A reference is a communication (usually written) from a previous employer providing information on a person’s employment with them. Here, Aspire Cambridge have provided a quick guide for giving and requesting references, for any ex or potential new employees to ensure that you know what you are obligated to give and receive.
References are usually sought once you have made a verbal offer, ideally prior to the contract being issued and it is advisable to seek to obtain written references, rather than rely on verbal statements given over the telephone. By sending for a written reference you give the referee time to gather the information required and to ensure they have the correct facts before replying.
There is no legal requirement to take up references or indeed to give references, however, obtaining references is still the most commonly used condition of employment in order to ensure the successful candidate is the person they say they are and that they have worked for the organisations they say they have.
As well as having a clear process for taking up references you should also ensure you have a clear policy on giving references – covering who in the organisation is responsible for providing references and on what basis they can be given.
Sending for References
It is important that prospective employees understand that you will be taking up references, have an idea of how long this will take and what the consequences will be if satisfactory references are not obtained.
It is good practice to make a conditional offer, but you need to be aware that some candidates will not resign from their current employer until they know that the conditions have been met. This may delay the agreement of a start date so it is important that your processes enable you to send for the references as quickly as possible and that you keep on top of this, chasing for the references if they have not been returned.
Information Required in References
Reference requests should only ask for information that will help you decide whether or not a candidate is suitable for the role. At the very least you will need the name, address, role, relationship to the applicant (e.g. line manager or educational referee) and ideally the length of time the referee has known the candidate. You may also wish to ask for information on performance levels in different areas, absence history and whether or not the candidate has been subject to disciplinary action.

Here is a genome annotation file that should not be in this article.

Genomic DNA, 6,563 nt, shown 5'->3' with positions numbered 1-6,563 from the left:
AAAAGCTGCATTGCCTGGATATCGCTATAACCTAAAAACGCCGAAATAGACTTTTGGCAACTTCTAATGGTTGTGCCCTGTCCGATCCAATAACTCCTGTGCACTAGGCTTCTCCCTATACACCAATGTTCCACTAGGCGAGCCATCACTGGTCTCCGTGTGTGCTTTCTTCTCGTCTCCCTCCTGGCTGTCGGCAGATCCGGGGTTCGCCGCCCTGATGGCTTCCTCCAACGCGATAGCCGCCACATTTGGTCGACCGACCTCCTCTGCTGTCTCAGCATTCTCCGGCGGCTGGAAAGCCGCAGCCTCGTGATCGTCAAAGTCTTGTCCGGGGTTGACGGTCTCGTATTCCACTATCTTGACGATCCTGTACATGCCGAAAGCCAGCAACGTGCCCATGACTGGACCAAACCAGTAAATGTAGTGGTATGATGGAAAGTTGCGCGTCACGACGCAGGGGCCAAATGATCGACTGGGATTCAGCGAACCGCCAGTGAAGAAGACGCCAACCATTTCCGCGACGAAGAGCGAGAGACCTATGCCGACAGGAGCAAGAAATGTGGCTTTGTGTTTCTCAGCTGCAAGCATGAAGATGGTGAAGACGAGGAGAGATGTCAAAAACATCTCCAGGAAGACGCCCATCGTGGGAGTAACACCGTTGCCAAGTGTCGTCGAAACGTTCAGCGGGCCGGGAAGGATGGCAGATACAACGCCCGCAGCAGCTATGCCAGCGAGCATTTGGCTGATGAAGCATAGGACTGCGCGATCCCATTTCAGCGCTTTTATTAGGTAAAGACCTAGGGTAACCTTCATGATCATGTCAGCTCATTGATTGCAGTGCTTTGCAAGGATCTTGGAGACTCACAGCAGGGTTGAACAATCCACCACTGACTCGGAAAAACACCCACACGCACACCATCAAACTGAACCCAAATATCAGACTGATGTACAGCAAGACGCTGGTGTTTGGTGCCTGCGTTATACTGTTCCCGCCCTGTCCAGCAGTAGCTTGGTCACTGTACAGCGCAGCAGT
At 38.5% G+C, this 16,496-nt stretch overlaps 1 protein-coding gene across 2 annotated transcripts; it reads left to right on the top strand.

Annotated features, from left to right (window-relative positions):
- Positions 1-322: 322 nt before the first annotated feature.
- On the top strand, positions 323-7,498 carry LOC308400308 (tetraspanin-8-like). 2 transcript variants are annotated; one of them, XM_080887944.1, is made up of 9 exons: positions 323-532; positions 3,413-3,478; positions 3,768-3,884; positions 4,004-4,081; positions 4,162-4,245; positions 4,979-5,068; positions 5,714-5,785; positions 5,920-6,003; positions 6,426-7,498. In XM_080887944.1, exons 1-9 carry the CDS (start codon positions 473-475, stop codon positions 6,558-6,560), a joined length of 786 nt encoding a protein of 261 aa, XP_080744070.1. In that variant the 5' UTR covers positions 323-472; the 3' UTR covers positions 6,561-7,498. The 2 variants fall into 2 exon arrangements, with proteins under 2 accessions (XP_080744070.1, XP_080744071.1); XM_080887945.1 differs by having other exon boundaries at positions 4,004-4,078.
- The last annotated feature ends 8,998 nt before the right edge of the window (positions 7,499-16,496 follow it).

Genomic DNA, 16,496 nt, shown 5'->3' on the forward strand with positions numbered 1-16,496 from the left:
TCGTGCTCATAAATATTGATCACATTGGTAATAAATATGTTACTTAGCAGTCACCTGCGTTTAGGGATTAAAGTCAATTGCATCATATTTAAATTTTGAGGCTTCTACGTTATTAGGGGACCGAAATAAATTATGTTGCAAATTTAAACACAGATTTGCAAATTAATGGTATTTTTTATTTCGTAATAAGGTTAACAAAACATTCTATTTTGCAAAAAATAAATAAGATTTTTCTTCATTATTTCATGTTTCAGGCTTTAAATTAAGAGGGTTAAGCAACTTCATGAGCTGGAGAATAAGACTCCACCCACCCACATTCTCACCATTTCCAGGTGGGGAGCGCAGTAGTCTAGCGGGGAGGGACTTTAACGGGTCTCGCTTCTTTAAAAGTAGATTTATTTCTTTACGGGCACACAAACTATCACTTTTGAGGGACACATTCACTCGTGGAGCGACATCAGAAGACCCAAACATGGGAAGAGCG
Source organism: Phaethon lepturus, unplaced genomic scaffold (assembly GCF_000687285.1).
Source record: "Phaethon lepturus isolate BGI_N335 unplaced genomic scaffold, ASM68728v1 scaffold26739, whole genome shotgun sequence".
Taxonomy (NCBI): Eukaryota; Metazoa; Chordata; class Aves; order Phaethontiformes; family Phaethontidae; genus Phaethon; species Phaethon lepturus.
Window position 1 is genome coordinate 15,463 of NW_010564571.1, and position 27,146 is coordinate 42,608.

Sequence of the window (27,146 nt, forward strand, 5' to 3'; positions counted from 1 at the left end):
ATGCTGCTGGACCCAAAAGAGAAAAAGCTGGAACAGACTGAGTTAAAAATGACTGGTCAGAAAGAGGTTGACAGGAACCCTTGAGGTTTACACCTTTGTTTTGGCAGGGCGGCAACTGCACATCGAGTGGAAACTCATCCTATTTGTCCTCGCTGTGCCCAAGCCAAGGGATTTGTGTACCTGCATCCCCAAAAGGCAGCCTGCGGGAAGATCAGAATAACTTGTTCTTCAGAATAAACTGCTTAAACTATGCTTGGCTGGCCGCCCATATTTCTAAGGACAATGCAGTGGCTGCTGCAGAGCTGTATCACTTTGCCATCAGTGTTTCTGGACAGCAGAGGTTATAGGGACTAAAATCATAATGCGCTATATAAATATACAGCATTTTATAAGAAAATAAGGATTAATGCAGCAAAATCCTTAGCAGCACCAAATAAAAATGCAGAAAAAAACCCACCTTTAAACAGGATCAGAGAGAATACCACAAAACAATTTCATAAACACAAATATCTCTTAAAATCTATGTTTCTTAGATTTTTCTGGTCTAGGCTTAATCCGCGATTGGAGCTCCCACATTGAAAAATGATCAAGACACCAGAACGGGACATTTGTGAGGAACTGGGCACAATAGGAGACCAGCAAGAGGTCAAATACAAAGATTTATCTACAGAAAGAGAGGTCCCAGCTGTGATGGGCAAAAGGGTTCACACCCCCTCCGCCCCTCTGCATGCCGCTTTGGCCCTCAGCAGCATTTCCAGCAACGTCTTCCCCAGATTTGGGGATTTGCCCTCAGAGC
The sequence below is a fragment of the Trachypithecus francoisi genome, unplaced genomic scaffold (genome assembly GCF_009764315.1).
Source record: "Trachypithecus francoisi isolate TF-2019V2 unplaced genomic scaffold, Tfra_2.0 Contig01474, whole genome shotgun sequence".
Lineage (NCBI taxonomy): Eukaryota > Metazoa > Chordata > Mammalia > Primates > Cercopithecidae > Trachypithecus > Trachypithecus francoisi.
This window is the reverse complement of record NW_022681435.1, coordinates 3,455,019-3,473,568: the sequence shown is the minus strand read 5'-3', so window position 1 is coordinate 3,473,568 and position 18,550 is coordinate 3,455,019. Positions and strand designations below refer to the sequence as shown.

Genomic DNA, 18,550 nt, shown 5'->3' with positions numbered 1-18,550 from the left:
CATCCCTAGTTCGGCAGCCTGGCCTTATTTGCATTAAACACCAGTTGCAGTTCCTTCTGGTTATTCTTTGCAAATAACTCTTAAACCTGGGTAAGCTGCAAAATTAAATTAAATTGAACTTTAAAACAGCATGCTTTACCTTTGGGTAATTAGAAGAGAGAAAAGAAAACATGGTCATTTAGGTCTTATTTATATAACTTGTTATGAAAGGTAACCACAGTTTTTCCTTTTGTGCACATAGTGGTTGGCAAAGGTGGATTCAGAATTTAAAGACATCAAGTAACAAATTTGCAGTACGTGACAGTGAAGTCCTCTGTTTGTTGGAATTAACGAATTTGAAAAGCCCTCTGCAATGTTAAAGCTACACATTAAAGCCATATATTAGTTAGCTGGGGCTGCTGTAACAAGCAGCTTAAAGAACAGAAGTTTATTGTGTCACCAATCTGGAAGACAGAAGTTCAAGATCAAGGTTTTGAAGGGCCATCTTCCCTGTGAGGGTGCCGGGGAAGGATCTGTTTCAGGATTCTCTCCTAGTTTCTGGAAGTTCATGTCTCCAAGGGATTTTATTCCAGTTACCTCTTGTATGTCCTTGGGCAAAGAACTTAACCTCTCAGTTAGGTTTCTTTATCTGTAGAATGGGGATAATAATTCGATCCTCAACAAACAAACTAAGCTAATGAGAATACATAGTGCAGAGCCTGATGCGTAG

What if there are discrepancies in the references?
If a reference flags up inconsistencies or discrepancies, do not automatically assume the individual has given incorrect or deliberately misleading information, but follow these steps:
Seek further information from the individual, giving them an opportunity to provide an explanation for any discrepancies.
If a discrepancy is a straightforward and a simple difference of fact, e.g. dates of employment, put this directly to the individual giving them the opportunity to explain. Applicants can make genuine mistakes with dates of employment. It is also possible that the referee has made an error.
Remain open minded when reviewing references and don’t be too quick to pass judgement based on information provided by a third party – explore any issues further before making your decision on the situation and the relevance of the information provided.
Withdrawing an offer
If after considering the information you conclude that the reference is not satisfactory to meet the conditional offer of employment, you can withdraw the offer of employment.
If you withdraw an offer this should be done in a sensitive manner, and initially verbally. Telephone first to explain that a condition of the offer has not been met and that as a consequence the offer is being withdrawn. Then follow up your conversation in writing.
As an employer you can refuse to provide a reference – there is no legal obligation for you to do so. If you do refuse a reference request you must ensure that this is in line with your policy and is consistent with your practice. If you do choose to provide a reference, you must exercise reasonable care to ensure that it is factually true, accurate and fair and does not give a misleading overall impression.
Headquartered in Cambridge with regional presence in Kettering and Milton Keynes, Aspire Cambridge provide cost effective Recruitment and HR solutions to an impressive portfolio of customers spanning the UK and Europe. Working with a diverse collection of industries from start-ups to blue chip companies covering a vast range of sectors. Aspire Cambridge has an unrivalled knowledge of the jobs marketplace so it’s no wonder that they hold an impressive track record of exceeding client and candidate expectations.
How do they do it? By “Placing People First”.
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